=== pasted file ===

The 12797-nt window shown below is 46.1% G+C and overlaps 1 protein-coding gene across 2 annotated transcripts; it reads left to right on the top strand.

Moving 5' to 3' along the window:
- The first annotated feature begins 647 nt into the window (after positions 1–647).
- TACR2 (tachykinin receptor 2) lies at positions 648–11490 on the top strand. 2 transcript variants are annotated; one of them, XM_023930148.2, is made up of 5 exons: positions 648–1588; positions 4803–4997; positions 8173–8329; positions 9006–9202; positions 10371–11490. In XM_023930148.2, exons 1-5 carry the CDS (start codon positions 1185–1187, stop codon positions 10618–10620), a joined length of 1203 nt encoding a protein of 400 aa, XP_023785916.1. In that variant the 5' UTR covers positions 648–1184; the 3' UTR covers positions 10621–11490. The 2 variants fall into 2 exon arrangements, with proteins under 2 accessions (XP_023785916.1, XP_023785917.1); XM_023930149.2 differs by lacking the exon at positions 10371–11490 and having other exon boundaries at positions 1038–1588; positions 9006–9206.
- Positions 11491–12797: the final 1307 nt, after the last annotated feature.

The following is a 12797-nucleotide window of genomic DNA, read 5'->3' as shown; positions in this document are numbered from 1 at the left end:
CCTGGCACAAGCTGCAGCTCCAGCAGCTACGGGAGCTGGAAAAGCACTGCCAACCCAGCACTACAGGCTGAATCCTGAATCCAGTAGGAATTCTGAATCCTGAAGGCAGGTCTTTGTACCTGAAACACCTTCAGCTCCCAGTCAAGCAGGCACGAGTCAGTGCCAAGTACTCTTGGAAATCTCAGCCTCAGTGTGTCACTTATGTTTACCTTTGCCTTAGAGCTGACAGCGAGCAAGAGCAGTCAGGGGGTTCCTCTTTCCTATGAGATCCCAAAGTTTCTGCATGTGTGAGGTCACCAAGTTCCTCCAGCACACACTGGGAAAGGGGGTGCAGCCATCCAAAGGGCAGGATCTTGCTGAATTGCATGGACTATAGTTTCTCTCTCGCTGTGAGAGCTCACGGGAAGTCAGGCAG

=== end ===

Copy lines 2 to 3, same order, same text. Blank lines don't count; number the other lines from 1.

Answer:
Moving 5' to 3' along the window:
- The first annotated feature begins 647 nt into the window (after positions 1–647).